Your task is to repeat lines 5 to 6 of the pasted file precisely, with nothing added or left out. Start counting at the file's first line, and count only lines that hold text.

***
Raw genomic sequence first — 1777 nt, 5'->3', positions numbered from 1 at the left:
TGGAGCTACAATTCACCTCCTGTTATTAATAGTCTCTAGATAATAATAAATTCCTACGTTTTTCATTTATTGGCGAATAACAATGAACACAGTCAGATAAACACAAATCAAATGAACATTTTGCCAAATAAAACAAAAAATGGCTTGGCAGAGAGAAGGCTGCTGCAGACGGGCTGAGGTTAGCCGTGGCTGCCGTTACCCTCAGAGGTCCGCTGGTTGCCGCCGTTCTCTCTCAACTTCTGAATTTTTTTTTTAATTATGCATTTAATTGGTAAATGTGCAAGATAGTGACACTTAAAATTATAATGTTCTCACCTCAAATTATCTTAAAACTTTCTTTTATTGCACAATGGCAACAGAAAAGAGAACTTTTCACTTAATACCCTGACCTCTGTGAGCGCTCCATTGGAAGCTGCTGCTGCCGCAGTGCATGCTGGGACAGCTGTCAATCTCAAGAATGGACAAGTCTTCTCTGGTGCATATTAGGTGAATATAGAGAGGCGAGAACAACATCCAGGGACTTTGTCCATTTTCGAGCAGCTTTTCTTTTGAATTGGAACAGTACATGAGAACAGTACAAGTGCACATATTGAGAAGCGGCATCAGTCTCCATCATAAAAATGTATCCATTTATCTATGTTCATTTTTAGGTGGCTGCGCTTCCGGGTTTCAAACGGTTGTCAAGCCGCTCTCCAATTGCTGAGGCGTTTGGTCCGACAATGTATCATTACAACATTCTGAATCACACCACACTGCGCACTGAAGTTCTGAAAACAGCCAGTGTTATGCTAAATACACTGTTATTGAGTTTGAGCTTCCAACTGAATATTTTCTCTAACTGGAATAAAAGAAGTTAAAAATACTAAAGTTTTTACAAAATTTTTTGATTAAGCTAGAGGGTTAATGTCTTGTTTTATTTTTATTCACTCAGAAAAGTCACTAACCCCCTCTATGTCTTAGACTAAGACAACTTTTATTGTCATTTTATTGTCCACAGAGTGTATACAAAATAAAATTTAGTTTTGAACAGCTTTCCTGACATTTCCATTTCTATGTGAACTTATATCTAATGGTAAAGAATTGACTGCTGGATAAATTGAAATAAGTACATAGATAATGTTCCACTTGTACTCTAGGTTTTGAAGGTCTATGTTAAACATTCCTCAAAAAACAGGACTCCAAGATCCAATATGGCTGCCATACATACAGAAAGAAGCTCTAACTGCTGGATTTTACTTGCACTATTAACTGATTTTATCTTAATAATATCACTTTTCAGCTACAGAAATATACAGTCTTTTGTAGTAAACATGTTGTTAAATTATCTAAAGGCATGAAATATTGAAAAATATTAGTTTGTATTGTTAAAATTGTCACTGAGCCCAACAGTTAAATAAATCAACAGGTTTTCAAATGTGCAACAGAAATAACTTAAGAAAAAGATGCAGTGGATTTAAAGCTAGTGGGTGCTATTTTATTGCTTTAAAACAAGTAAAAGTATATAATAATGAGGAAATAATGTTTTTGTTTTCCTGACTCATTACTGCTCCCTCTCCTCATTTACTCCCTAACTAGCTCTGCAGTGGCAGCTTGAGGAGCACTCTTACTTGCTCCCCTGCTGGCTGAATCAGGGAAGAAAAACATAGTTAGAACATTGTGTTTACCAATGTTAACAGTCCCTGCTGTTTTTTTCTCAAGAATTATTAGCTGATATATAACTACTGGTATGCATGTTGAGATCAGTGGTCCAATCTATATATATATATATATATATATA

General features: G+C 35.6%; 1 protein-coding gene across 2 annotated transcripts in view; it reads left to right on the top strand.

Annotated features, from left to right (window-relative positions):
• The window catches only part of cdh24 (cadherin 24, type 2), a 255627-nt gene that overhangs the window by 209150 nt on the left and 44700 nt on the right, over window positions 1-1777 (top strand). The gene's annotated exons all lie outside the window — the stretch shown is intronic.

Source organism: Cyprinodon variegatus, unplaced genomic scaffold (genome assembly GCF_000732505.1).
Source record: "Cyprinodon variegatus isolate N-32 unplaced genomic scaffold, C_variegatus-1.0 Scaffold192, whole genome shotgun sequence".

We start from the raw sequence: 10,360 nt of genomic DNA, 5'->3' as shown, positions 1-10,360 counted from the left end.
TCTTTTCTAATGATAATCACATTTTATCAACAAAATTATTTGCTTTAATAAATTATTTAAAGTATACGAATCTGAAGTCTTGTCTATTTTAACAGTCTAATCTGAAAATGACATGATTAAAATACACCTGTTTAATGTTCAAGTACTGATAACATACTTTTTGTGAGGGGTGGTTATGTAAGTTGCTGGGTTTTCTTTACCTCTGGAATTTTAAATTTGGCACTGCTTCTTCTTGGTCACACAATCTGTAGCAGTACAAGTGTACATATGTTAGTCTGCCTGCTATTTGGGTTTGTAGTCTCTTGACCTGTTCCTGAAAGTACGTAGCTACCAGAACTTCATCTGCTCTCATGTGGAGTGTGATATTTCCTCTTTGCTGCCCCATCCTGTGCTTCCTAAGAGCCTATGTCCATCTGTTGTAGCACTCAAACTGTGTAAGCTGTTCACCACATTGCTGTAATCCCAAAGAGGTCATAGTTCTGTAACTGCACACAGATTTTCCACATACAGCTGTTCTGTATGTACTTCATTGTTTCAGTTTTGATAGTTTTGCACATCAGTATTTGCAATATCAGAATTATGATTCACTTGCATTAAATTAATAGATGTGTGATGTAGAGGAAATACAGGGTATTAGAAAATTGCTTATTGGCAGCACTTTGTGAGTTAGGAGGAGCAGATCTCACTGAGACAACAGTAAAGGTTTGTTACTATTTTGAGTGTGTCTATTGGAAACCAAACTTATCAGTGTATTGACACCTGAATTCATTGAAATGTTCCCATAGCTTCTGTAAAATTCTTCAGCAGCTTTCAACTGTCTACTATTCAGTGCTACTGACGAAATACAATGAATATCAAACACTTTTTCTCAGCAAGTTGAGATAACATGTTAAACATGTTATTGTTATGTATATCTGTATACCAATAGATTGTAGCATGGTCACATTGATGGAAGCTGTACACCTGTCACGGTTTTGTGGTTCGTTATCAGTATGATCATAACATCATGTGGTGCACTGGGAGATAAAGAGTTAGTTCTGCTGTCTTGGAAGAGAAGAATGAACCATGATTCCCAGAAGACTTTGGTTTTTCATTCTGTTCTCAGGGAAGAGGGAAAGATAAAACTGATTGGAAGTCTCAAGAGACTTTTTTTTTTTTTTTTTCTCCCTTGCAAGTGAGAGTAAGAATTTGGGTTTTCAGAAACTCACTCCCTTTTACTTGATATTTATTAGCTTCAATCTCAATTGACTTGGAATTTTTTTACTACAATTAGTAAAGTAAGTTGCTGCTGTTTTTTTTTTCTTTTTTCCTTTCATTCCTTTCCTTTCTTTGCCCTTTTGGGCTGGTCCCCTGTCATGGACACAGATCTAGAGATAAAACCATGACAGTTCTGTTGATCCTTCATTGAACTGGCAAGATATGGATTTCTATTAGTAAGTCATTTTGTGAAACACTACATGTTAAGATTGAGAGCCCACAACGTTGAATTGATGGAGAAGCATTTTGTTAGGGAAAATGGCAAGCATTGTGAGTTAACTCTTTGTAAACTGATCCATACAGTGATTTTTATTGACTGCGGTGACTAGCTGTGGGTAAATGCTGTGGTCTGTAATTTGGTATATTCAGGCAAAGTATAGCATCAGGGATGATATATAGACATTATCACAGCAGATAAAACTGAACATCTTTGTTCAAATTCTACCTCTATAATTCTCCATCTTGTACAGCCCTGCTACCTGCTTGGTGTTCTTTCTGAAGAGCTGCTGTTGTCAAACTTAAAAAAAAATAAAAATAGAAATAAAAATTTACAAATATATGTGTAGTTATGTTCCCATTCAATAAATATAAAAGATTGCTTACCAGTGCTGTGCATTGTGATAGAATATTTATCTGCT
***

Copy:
• The window catches only part of cdh24 (cadherin 24, type 2), a 255627-nt gene that overhangs the window by 209150 nt on the left and 44700 nt on the right, over window positions 1-1777 (top strand). The gene's annotated exons all lie outside the window — the stretch shown is intronic.

Source organism: Cyprinodon variegatus, unplaced genomic scaffold (genome assembly GCF_000732505.1).